Protests Erupt in Nova Scotia - There is anguish and anger across the province of Nova Scotia following the death by suicide of teenager Rehtaeh Parsons on April 7. The 17-year old hanged herself in the family home on April 4. Three days later, her parents consented to removing her from life support.
Rehtaeh Parsons death was provoked by institutional failure to deal with an alleged gang sexual assault she suffered in November 2011 at the hands of four teenage boys who were schoolmates at Cole Harbour District High School, in the Halifax region. The teens had been drinking alcohol in the parental home of one of the boys.
Adding to Parson's humiliation, and a criminal act in its own right, was the posting of a photo of the assault to social media several days later by one of the alleged assailants. The photo played a crucial role in the later suicide because it provoked an endless string of taunts and threats against Parsons, sometimes by former schoolmates, oft times by strangers.
Concern over her story quickly became international because the institutional sexism that it revealed is a feature of capitalist society worldwide. Women are increasingly rising up against it – from India and foreign-occupied Afghanistan to the United States. Police in California recently arrested three young men in connection to the suicide of Audrie Pott in September 2012. She, too, suffered a gang sexual assault.
“On the eve of the crisis, the bourgeois, with the self-sufficiency that springs from intoxicating prosperity, declares money to be a vain imagination. Commodities alone are money. But now the cry is everywhere: money alone is a commodity! As the hart pants after fresh water, so pants his soul after money, the only wealth.” - Capital, Karl Marx.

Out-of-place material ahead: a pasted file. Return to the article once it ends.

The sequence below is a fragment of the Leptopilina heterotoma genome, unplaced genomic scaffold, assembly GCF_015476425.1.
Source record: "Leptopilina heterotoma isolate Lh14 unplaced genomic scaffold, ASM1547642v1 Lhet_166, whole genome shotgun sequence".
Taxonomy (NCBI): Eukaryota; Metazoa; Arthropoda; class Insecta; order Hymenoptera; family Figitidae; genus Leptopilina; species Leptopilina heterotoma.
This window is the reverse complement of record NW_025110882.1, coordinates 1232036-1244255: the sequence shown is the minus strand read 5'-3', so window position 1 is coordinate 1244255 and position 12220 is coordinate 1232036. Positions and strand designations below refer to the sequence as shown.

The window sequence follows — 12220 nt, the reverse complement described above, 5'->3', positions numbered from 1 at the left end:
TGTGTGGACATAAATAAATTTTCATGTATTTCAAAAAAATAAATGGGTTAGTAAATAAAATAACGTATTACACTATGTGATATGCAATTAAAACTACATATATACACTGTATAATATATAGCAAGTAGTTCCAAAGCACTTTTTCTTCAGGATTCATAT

When bankers, industrialists and their lobbyists talk about debt, they have state debt in mind. When politicians of powerful states talk about debt, they have the debt of less powerful states in mind. This is how the concentrated power of money and politics push countries like Ireland, Greece, Italy, and now Cyprus, toward the precipice of collapse, force changes of government and the sale of public assets to foreign creditors.
That a debt problem exists in these countries is beyond doubt. Yet this is not just a problem of public, but also of private indebtedness. Indeed other countries, among them some of Italy's and Greece's creditors, are themselves even deeper in the red.
The struggle between the Baath regime of Bashar al-Assad and the popular masses of the city and country in Syria that started on 15 March 2011 seems to have consumed both sides in its ferocity. It is promising imminent victory to a third force that has been carefully engineered, supported and armed by the international forces of counterrevolution.
This third force is a bourgeois coalition composed of different political tendencies, including opportunist pro-imperialist bourgeois politicians living in exile and waiting for their day to come, Sunni Muslim movements of various stripes, most saliently the Muslim Brotherhood, direct representatives of various sections of the Syrian bourgeoisie and defectors from the Syrian army.
The forces of international counterrevolution, consisting mainly of imperialism, first and foremost the U.S. of course, Sunni Arab reaction led by Saudi Arabia and Qatar, and Turkey (Israel has kept an incredibly low profile) seem to be nearing success in their grand aim of deviating the uprising of the popular masses, an authentic part of the Arab revolution, into a ‘responsible,’ pro-imperalistic movement that can take Assad's place without a radical rupture with the existing bourgeois state.